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Booker Gets A Run For His Money In N.J. Senate Race

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Cory Booker, the celebrity mayor of Newark, N.J., was expected to cruise to victory in the special election to fill the U.S. Senate seat of the late Frank Lautenberg. But just a week before voters go to the polls, he's facing a surprisingly strong challenge from Tea Party favorite Steve Lonegan.

The race was supposed to be a mismatch: Booker, the Democrat, and his 1.4 million Twitter followers versus the Republican former mayor of Bogota, N.J. — population 8,000.

But no one told Lonegan.

In their first debate, Lonegan chided Booker for spending more time tweeting and traveling than solving Newark's problems.

"What New Jersey needs, sir, is a leader, not a tweeter," Lonegan said. "We need somebody who's going to be there to govern, who's going to be there to do the job — not be running around the country on speaking tours and getting speaking fees."

It's true that Booker has made a lot of money from his speaking engagements — more than $1 million in the past five years. But Booker says he's raised even more in philanthropic donations.

"Please understand: I have traveled around the country. But when I do, I actually bring back resources for Newark, New Jersey," he said. "We set a record with over $400 million of new philanthropy in our city."

Booker has been on the defensive lately. He has had to answer questions about his personal investments, a made-up character he used in stump speeches — even friendly Twitter messages with a stripper in Oregon.

Booker's relaxed campaign schedule hasn't helped him either, says Brigid Harrison, who teaches political science at Montclair State University.

"We've seen this kind of Rose Garden campaign strategy where he doesn't seem to be out and about and campaigning a whole lot," she says. "And he's really kind of played this off as if he's already won the election."

Booker is still leading, but one recent poll showed Lonegan within a dozen points heading in to the Oct. 16 election. This week, the Booker campaign responded with a more vigorous schedule — and sharper attacks.

"My opponent right now represents the Tea Party in New Jersey," Booker said at a forum in the North Jersey suburb of Whippany, "and has those extreme views that to me are what make everything that's wrong with Washington worse."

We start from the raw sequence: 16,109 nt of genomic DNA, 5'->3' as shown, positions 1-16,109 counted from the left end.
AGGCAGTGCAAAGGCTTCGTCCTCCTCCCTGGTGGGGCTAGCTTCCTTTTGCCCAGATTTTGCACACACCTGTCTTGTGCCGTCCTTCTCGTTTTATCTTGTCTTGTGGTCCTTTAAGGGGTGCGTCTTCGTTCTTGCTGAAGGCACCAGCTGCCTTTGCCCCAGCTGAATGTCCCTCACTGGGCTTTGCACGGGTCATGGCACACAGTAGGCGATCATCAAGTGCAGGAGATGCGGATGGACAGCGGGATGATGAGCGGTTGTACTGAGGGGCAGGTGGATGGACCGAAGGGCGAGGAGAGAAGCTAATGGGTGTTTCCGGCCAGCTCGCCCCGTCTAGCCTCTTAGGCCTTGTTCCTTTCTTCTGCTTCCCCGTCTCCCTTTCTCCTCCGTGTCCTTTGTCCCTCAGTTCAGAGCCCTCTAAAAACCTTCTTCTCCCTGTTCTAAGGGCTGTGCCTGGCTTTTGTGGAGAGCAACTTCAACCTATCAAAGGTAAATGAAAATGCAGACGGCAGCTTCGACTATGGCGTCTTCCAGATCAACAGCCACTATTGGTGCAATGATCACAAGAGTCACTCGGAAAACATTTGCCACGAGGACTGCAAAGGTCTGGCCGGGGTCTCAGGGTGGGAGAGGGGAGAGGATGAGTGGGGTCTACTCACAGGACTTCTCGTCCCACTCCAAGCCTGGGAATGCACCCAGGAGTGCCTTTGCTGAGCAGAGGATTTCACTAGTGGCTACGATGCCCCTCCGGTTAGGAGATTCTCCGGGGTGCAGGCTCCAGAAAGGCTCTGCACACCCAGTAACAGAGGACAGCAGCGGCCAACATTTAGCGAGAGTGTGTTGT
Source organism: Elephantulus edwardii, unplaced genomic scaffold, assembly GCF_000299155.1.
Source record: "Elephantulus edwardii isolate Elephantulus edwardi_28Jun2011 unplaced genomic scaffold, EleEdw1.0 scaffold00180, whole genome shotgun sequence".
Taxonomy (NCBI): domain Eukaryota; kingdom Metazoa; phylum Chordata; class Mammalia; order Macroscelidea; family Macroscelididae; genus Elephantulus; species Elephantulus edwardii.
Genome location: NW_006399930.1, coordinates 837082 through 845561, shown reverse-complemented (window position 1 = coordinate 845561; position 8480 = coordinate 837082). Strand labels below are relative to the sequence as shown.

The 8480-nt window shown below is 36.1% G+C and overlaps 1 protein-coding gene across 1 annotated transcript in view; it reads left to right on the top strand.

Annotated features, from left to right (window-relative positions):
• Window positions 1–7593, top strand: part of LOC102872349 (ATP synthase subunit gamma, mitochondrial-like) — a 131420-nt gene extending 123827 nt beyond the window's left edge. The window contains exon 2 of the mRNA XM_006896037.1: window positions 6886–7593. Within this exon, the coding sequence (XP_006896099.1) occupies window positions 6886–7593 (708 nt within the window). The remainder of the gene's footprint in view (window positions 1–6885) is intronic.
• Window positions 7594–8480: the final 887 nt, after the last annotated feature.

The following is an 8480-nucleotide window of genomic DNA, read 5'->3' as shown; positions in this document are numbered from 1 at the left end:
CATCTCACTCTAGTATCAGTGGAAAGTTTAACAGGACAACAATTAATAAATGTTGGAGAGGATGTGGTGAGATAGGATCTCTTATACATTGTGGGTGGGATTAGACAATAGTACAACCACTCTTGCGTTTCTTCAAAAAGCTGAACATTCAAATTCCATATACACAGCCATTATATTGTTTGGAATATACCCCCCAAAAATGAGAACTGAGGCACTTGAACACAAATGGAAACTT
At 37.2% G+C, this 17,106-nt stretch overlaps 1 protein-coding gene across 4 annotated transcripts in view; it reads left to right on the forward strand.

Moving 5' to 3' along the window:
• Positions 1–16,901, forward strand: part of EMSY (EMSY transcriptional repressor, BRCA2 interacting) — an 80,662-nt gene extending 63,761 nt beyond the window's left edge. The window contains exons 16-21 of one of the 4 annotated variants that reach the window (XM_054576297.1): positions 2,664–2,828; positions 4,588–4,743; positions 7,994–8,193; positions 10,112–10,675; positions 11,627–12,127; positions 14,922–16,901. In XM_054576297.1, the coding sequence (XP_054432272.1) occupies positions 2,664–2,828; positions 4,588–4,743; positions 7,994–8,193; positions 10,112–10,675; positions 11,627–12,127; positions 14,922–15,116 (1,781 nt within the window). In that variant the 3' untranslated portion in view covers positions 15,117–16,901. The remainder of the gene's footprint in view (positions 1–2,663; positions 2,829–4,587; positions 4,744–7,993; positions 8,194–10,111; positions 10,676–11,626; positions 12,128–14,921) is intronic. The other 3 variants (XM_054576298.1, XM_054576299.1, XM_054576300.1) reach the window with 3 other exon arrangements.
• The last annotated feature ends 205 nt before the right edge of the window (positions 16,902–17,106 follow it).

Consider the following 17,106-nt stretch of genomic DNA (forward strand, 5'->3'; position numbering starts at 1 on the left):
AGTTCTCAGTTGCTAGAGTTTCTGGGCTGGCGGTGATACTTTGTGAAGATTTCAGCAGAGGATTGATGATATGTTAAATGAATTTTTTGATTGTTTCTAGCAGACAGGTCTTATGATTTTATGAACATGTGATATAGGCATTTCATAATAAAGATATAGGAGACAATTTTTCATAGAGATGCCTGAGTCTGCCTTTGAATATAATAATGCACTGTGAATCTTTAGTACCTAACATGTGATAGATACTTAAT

Lonegan doesn't deny that he's a conservative. He ran the New Jersey chapter of Americans for Prosperity, a group tied to the Koch brothers. Lonegan says he believes in Republican efforts to fight the Affordable Care Act.

"There are times for compromise, and there's times for not compromising," he says. "In this current government shutdown today, I believe that Obamacare is a trainwreck."

That message seems to be connecting with core Republican voters like Joe Eckel.

"I've known Steve for a quite a while," Eckel says. "I think he's a stand-up guy. And he's fiscally responsible."

But Lonegan's ideas on the role of government and social issues like abortion may be too extreme for many New Jersey voters, who tend to support centrist Republicans like Gov. Chris Christie.

Steve Newmark of Florham Park, who describes himself as an independent, says he "can't think of a better guy" than Christie. But when it comes to Lonegan, Newmark says: "I tend to think he's a little too to the right for me."

New Jersey hasn't elected a Republican senator in 40 years. That should reassure Booker's supporters. But voter Lew Schwarz is taking nothing for granted in a special election on a Wednesday in the middle of October.

"Booker has run a lackluster campaign," Schwarz says. "And this special election is like a primary, when you can never be absolutely certain who's going to win. Because if you don't get a big vote out for your person, you may get a nasty surprise."

A win for Lonegan next week would be a nasty surprise for Democrats in the Senate, who look forward to recovering the seat they lost when Lautenberg died in June. Republican Jeff Chiesa, formerly New Jersey's attorney general, was appointed by Christie to serve until the special election.

Copyright 2013 NPR. To see more, visit http://www.npr.org/.

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